New owner looking for feeding info
I have acquired a 6 yr old retired thoroughbred mare and a 10 month old paint quarter horse this past week. My paint spent the first 2 days trying to figure out if he was going to nurse or mount my mare. They have since settled into the mother/baby rolls. My concern is what the feed needs of each would be and how to keep her from getting aggressive (biting) him when I come around to feed. It is the only negative behavior she has thus far.
First question, has he been gelded yet? 10 month olds are fertile and he's already thinking about it. Socially, allowing him to be "her baby" isn't teaching him any life skills. All colts are better off in a multi structured herd of other colts or colt/geldings. They have to learn there are consequences for their shananagans and rules must be followed. There is nothing more pathetic than an adult horse who doesn't know how to survive in a herd situation. They're always getting beat up or they're beating up on someone else with no boundaries.
The mare's behavior at feeding time is completely natural. She's in charge and she has to remind him (biting) that she's in charge. He's not reading her and no one has taught him where his place is in this world.
i second left hand perchs esp if the colt is already showing studdish behavior. i'd make sure they are separated until he is gelded and look into what you can do to get him herd socialized sooner rather than later. unsocialized babies can turn into nightmares as they get older.
as for feed a growing baby is going to need a higher protein feed as compared to an adult horse. what exactly they will need is going to be a matter of how hard or easy of keepers they are, how much work they are in, and so on.
He was raised with another filly that is his age and the 2 mares. He had just been weaned before I got him so he fell right back into the baby role. Regarding gelding, he has not yet dropped and on top of that he is pushing 10 hands while she stands over 16. Should I still worry?
How can I socialize him if I have no mode of transportation for him at this point? He was raised on 100 acres with 3 females and a few hundred cattle but that is the extent of his socialization thus far.
Size means nothing...where there is a will there is a way! I have seen horses use hills to their advantage, as well as mare bending down on their front knees....they aren't stupid when it comes to nature calling.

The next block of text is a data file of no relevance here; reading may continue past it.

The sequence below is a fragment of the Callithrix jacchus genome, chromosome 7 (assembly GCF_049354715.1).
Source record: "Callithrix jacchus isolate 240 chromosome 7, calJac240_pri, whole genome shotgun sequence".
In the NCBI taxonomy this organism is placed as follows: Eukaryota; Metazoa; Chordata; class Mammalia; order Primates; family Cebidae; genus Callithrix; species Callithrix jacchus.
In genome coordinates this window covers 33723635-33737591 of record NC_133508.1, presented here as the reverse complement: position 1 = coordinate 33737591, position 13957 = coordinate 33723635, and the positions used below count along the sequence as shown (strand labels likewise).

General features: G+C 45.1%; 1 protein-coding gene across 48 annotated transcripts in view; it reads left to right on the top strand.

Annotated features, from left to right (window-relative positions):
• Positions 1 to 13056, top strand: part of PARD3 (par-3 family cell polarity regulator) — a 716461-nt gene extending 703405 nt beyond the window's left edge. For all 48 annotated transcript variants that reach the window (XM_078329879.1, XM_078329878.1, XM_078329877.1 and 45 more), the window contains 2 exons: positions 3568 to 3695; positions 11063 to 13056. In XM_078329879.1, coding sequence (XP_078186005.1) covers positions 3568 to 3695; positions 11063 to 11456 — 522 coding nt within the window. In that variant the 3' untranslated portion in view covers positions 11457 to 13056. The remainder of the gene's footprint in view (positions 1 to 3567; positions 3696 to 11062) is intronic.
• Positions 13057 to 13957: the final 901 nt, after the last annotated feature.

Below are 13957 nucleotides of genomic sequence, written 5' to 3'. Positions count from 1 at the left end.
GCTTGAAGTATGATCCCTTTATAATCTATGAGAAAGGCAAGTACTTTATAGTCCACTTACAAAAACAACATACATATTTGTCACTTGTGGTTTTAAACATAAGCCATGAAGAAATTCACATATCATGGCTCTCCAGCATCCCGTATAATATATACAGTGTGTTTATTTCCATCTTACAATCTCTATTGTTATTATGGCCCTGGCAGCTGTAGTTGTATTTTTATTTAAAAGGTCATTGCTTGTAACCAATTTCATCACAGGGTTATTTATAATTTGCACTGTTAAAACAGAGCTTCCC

As for him not dropping yet...that too means nothing...some horses never drop. He has shown studish behavior already....seperate them ASAP, and get him gelded ASAP.
While you might not be able to see them, you can often feel them if they're right there under the skin. The best way to do it is to get him moving around a bit to create some body heat. Stick your hand up there and feel around. You might want someone holding a front leg up if he's not too sure about that. The testicles at this point are only about the size of walnuts. Even with the size disadvantage he can get her pregnant.
With socialization, do you know anyone who would be willing to bring one of their horses over? Maybe if you have a nice enough set up you could see if anyone would like to split part of the hay costs in exchange for them keeping their horse at your farm. I'm sure there could be someone who just doesn't have the time or place to keep a horse that could pay you to keep there horse at your place.
If that's not a possibility, you could see if you could lease or borrow someone's horse trailer. Then you could set up a lesson or something to work with your colt and socialize him.
And as for the breeding, anything can happen. As soon as an animal can breed, they definately will try. Just because there is a height issue doesn't mean they won't adapt. I've heard about Chihuahuas and Great Danes breeding, and they have a few feet in height difference in the dog world. Get him gelded or separate them, it's not really worth the risk. Alot of people think something like that won't happen, and the next thing they know their Australian Shepherd has a Shih Tzu puppy. (This happened to my friend's dog, but they were actually trying to breed Aussie pups.)
My gelding, who is now 6 years old, is a prime example of what can happen with an under socialized horse. He is really buddy sour, meaning he doesn't want to listen unless "his" mare is there. If she is out of sight, even a tad, he will throw an absolute tizzy. When he is with her he'll push her around, and bite her. Now he's gotten to the point where he won't go by mean ol' me because he doesn't want to be away from her. He will actually bite her but and herd her into the paddock just so he can check me out to see if I have food. For the love of god, do as much as you can in the way of socialization! Don't let them get buddy sour.
I will say right now that I swear by Safe Choice Feed by Nutrena. It is designed for ALL stages of life, doesn't make the horses hot, and is an easy to digest/chew pellet. It's 14% but I have my 24 year old on it, my 14 year old on it, and my 5 year old rescue on it, and all of them have done beautifully, not a collic (knock on wood) or anything....also, my arab (the 24 year old) gets hot on high protien food, and she is as calm as can be, and it keeps weight on everyone perfectly.
As for feed aggression, I keep all my horses seperate by stalling or tying them up at meal time. This gives everyone a chance to eat their food without me worrying about someone else getting the other's supplement or what not. But with him being so young, I would say let "mamma" teach him manners.
it is not Protein that makes a horse hot it is sugars and starches
Most horses do fine on free choice hay or pasture combined with a vitamin/mineral supplement or ration balancer designed for that hay or pasture type
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